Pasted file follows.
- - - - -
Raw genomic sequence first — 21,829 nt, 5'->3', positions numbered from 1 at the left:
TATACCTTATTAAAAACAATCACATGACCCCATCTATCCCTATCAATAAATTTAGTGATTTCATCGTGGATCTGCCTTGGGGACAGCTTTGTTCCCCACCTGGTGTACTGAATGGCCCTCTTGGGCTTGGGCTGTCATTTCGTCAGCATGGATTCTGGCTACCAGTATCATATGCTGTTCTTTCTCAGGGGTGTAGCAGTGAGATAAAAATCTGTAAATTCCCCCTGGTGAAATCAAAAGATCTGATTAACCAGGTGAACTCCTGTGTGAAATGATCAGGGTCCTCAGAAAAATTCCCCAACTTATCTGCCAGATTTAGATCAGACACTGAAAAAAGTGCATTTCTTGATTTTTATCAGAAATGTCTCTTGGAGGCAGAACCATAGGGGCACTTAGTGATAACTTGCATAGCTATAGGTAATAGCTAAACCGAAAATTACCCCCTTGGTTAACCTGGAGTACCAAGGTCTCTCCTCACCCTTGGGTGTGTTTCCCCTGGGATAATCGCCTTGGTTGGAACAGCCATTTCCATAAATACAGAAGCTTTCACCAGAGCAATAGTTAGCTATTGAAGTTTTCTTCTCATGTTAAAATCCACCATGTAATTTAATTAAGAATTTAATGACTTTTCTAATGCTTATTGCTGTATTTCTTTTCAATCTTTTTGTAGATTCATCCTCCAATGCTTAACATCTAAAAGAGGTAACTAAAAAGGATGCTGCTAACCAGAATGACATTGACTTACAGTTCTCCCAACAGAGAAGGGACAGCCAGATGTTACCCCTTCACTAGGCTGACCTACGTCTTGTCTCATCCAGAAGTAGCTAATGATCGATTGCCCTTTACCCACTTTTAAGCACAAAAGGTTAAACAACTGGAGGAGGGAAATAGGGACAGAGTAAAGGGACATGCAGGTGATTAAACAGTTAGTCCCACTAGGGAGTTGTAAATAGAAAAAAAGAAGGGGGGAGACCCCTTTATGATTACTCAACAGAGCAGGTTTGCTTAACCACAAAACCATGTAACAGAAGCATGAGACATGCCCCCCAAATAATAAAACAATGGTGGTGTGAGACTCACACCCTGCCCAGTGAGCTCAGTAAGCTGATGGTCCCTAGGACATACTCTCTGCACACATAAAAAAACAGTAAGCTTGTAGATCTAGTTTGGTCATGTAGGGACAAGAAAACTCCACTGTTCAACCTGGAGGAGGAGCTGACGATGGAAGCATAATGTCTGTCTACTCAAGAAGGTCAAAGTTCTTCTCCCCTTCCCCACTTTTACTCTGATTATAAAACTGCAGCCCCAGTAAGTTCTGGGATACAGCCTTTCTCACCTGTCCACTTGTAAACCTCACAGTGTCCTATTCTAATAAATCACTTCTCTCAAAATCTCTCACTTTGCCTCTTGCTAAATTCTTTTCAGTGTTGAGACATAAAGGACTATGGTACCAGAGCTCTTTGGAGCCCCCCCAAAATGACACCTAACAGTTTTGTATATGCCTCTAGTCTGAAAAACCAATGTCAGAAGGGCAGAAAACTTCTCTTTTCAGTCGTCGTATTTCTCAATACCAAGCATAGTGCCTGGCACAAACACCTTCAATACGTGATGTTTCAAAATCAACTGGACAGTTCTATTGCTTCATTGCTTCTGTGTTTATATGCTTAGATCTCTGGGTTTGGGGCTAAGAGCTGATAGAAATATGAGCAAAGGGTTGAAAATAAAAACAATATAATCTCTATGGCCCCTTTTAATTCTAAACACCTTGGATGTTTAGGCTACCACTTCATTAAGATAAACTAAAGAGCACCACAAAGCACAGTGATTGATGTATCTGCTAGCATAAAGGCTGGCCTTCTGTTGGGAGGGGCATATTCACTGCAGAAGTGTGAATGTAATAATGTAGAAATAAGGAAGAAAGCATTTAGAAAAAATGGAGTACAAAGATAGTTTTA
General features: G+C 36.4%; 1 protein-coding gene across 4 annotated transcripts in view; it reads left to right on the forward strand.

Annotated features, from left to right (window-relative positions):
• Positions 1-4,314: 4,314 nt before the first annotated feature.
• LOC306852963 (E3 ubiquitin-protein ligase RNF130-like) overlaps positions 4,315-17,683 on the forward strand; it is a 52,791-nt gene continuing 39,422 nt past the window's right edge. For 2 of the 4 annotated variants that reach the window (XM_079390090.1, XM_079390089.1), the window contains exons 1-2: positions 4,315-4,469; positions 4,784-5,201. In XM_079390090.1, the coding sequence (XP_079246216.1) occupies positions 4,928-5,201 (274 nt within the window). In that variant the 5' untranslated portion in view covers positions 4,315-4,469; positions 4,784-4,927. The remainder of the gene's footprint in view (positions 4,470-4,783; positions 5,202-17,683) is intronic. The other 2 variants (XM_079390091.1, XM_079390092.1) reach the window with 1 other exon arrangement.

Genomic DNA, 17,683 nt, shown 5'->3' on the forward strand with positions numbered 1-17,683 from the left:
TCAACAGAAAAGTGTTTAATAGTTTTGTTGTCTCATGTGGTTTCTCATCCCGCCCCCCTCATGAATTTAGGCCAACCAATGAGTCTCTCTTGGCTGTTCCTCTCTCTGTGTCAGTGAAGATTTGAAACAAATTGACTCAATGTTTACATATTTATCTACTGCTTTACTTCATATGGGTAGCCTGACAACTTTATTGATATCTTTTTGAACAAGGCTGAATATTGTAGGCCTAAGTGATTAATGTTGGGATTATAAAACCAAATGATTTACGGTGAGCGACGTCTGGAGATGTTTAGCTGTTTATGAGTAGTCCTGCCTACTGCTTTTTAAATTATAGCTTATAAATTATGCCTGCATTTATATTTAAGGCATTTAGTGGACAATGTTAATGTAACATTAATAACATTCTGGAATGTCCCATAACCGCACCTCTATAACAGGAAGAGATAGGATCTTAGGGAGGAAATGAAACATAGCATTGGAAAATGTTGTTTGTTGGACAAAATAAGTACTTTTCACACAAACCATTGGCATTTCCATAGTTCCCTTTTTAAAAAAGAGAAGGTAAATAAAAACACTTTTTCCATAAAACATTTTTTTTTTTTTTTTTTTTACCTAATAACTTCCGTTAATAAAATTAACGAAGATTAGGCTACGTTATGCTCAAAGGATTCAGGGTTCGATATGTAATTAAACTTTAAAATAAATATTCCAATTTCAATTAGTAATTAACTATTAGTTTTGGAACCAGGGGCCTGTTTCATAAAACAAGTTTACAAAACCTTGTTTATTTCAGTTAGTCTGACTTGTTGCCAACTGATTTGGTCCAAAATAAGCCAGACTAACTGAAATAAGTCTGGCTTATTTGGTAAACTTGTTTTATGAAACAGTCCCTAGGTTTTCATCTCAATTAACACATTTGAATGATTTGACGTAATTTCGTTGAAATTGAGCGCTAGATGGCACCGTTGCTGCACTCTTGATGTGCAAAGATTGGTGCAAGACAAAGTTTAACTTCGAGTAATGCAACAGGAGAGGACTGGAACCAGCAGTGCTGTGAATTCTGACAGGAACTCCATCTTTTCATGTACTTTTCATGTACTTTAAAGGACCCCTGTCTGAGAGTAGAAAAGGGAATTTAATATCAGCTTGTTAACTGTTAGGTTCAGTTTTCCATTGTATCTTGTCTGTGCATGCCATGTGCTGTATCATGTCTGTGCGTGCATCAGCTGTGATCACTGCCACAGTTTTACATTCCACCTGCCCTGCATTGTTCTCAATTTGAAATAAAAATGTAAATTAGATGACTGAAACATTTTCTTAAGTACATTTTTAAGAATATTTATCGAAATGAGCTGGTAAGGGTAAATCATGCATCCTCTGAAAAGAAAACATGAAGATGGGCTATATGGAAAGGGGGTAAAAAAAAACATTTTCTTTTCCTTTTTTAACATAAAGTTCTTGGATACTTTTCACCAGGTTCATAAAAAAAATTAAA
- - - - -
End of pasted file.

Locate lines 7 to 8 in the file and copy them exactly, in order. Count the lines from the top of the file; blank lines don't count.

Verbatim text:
Genomic DNA, 17,683 nt, shown 5'->3' on the forward strand with positions numbered 1-17,683 from the left:
TCAACAGAAAAGTGTTTAATAGTTTTGTTGTCTCATGTGGTTTCTCATCCCGCCCCCCTCATGAATTTAGGCCAACCAATGAGTCTCTCTTGGCTGTTCCTCTCTCTGTGTCAGTGAAGATTTGAAACAAATTGACTCAATGTTTACATATTTATCTACTGCTTTACTTCATATGGGTAGCCTGACAACTTTATTGATATCTTTTTGAACAAGGCTGAATATTGTAGGCCTAAGTGATTAATGTTGGGATTATAAAACCAAATGATTTACGGTGAGCGACGTCTGGAGATGTTTAGCTGTTTATGAGTAGTCCTGCCTACTGCTTTTTAAATTATAGCTTATAAATTATGCCTGCATTTATATTTAAGGCATTTAGTGGACAATGTTAATGTAACATTAATAACATTCTGGAATGTCCCATAACCGCACCTCTATAACAGGAAGAGATAGGATCTTAGGGAGGAAATGAAACATAGCATTGGAAAATGTTGTTTGTTGGACAAAATAAGTACTTTTCACACAAACCATTGGCATTTCCATAGTTCCCTTTTTAAAAAAGAGAAGGTAAATAAAAACACTTTTTCCATAAAACATTTTTTTTTTTTTTTTTTTTACCTAATAACTTCCGTTAATAAAATTAACGAAGATTAGGCTACGTTATGCTCAAAGGATTCAGGGTTCGATATGTAATTAAACTTTAAAATAAATATTCCAATTTCAATTAGTAATTAACTATTAGTTTTGGAACCAGGGGCCTGTTTCATAAAACAAGTTTACAAAACCTTGTTTATTTCAGTTAGTCTGACTTGTTGCCAACTGATTTGGTCCAAAATAAGCCAGACTAACTGAAATAAGTCTGGCTTATTTGGTAAACTTGTTTTATGAAACAGTCCCTAGGTTTTCATCTCAATTAACACATTTGAATGATTTGACGTAATTTCGTTGAAATTGAGCGCTAGATGGCACCGTTGCTGCACTCTTGATGTGCAAAGATTGGTGCAAGACAAAGTTTAACTTCGAGTAATGCAACAGGAGAGGACTGGAACCAGCAGTGCTGTGAATTCTGACAGGAACTCCATCTTTTCATGTACTTTTCATGTACTTTAAAGGACCCCTGTCTGAGAGTAGAAAAGGGAATTTAATATCAGCTTGTTAACTGTTAGGTTCAGTTTTCCATTGTATCTTGTCTGTGCATGCCATGTGCTGTATCATGTCTGTGCGTGCATCAGCTGTGATCACTGCCACAGTTTTACATTCCACCTGCCCTGCATTGTTCTCAATTTGAAATAAAAATGTAAATTAGATGACTGAAACATTTTCTTAAGTACATTTTTAAGAATATTTATCGAAATGAGCTGGTAAGGGTAAATCATGCATCCTCTGAAAAGAAAACATGAAGATGGGCTATATGGAAAGGGGGTAAAAAAAAACATTTTCTTTTCCTTTTTTAACATAAAGTTCTTGGATACTTTTCACCAGGTTCATAAAAAAAATTAAA